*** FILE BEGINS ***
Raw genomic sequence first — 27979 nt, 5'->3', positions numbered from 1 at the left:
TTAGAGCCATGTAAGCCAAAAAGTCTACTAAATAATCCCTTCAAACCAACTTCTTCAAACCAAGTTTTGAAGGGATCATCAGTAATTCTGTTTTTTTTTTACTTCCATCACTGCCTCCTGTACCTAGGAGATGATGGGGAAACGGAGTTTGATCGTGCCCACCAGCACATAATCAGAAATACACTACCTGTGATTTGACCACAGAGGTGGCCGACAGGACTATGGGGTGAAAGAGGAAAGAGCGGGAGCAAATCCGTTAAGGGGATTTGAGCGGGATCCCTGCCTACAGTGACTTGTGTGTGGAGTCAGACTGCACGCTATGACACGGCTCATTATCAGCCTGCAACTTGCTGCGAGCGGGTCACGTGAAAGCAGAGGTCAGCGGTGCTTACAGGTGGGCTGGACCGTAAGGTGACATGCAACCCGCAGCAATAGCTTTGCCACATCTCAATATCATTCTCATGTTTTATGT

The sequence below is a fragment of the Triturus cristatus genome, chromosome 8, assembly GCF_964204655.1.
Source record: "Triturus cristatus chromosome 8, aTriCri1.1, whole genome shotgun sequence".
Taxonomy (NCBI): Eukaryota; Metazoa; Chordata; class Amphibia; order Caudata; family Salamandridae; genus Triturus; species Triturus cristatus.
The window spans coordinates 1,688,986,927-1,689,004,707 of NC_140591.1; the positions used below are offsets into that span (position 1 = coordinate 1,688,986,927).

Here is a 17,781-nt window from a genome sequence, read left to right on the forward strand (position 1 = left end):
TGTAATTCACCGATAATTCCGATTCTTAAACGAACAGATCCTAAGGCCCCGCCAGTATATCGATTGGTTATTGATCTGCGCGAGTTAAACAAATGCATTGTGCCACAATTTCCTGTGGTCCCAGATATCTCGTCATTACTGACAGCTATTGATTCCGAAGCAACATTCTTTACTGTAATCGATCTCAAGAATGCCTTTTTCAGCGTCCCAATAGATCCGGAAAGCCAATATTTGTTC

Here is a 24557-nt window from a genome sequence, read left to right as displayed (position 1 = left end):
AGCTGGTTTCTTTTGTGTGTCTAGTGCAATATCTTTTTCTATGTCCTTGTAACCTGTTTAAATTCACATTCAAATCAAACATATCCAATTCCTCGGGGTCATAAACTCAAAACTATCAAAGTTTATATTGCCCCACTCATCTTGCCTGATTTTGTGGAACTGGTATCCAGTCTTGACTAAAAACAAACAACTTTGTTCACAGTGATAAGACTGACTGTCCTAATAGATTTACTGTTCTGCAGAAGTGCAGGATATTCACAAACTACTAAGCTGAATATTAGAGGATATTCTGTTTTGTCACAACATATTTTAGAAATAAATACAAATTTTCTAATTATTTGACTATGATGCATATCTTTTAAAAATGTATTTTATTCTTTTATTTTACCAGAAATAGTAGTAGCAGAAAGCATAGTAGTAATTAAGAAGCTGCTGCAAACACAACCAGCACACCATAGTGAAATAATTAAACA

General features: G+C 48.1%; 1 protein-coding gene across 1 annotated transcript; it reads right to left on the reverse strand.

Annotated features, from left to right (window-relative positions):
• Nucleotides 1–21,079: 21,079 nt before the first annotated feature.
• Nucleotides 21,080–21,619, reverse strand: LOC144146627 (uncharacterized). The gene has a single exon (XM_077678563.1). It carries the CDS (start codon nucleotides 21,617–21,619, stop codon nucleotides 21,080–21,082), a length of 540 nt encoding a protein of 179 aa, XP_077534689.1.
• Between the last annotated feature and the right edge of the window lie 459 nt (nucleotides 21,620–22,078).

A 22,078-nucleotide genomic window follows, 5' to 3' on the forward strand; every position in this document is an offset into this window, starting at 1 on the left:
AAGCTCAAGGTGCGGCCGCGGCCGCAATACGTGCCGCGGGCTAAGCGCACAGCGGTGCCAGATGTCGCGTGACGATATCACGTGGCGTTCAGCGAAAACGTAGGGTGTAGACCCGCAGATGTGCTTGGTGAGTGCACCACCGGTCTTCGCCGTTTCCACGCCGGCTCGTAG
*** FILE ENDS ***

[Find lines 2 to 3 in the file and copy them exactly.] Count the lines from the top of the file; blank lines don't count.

TTAGAGCCATGTAAGCCAAAAAGTCTACTAAATAATCCCTTCAAACCAACTTCTTCAAACCAAGTTTTGAAGGGATCATCAGTAATTCTGTTTTTTTTTTACTTCCATCACTGCCTCCTGTACCTAGGAGATGATGGGGAAACGGAGTTTGATCGTGCCCACCAGCACATAATCAGAAATACACTACCTGTGATTTGACCACAGAGGTGGCCGACAGGACTATGGGGTGAAAGAGGAAAGAGCGGGAGCAAATCCGTTAAGGGGATTTGAGCGGGATCCCTGCCTACAGTGACTTGTGTGTGGAGTCAGACTGCACGCTATGACACGGCTCATTATCAGCCTGCAACTTGCTGCGAGCGGGTCACGTGAAAGCAGAGGTCAGCGGTGCTTACAGGTGGGCTGGACCGTAAGGTGACATGCAACCCGCAGCAATAGCTTTGCCACATCTCAATATCATTCTCATGTTTTATGT

The sequence below is a fragment of the Triturus cristatus genome, chromosome 8, assembly GCF_964204655.1.